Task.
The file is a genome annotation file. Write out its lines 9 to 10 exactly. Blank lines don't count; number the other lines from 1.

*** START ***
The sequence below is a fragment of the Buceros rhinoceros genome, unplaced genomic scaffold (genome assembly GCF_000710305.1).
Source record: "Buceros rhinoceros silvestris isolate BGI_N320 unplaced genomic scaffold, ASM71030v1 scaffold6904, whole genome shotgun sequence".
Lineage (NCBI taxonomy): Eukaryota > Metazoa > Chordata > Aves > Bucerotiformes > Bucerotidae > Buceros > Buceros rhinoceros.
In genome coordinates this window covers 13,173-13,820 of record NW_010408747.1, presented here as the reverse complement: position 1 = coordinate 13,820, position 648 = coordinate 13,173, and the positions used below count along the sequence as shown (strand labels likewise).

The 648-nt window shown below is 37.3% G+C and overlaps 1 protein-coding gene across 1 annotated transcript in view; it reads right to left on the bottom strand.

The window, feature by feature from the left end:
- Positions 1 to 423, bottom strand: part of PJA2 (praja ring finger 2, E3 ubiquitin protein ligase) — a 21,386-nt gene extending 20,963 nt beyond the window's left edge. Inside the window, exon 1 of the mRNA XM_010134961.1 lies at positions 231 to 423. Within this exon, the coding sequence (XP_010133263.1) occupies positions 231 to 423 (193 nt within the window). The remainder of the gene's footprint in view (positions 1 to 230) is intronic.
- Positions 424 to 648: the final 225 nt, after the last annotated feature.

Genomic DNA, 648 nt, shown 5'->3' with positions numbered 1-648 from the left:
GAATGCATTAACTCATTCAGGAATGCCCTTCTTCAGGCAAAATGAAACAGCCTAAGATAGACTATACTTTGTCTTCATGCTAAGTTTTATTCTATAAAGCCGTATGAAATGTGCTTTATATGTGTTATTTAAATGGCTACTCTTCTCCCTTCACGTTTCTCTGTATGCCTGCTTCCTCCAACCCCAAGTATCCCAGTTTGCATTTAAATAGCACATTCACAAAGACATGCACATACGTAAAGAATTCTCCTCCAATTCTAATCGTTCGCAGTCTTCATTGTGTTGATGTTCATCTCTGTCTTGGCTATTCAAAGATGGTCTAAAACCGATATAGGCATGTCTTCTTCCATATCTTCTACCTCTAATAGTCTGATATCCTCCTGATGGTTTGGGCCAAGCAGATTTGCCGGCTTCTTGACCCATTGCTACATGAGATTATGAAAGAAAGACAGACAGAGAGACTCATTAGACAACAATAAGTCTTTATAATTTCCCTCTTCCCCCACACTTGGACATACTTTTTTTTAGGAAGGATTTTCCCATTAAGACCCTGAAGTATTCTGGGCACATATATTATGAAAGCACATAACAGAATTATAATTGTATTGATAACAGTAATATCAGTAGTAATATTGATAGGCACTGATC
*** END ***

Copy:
Genomic DNA, 648 nt, shown 5'->3' with positions numbered 1-648 from the left:
GAATGCATTAACTCATTCAGGAATGCCCTTCTTCAGGCAAAATGAAACAGCCTAAGATAGACTATACTTTGTCTTCATGCTAAGTTTTATTCTATAAAGCCGTATGAAATGTGCTTTATATGTGTTATTTAAATGGCTACTCTTCTCCCTTCACGTTTCTCTGTATGCCTGCTTCCTCCAACCCCAAGTATCCCAGTTTGCATTTAAATAGCACATTCACAAAGACATGCACATACGTAAAGAATTCTCCTCCAATTCTAATCGTTCGCAGTCTTCATTGTGTTGATGTTCATCTCTGTCTTGGCTATTCAAAGATGGTCTAAAACCGATATAGGCATGTCTTCTTCCATATCTTCTACCTCTAATAGTCTGATATCCTCCTGATGGTTTGGGCCAAGCAGATTTGCCGGCTTCTTGACCCATTGCTACATGAGATTATGAAAGAAAGACAGACAGAGAGACTCATTAGACAACAATAAGTCTTTATAATTTCCCTCTTCCCCCACACTTGGACATACTTTTTTTTAGGAAGGATTTTCCCATTAAGACCCTGAAGTATTCTGGGCACATATATTATGAAAGCACATAACAGAATTATAATTGTATTGATAACAGTAATATCAGTAGTAATATTGATAGGCACTGATC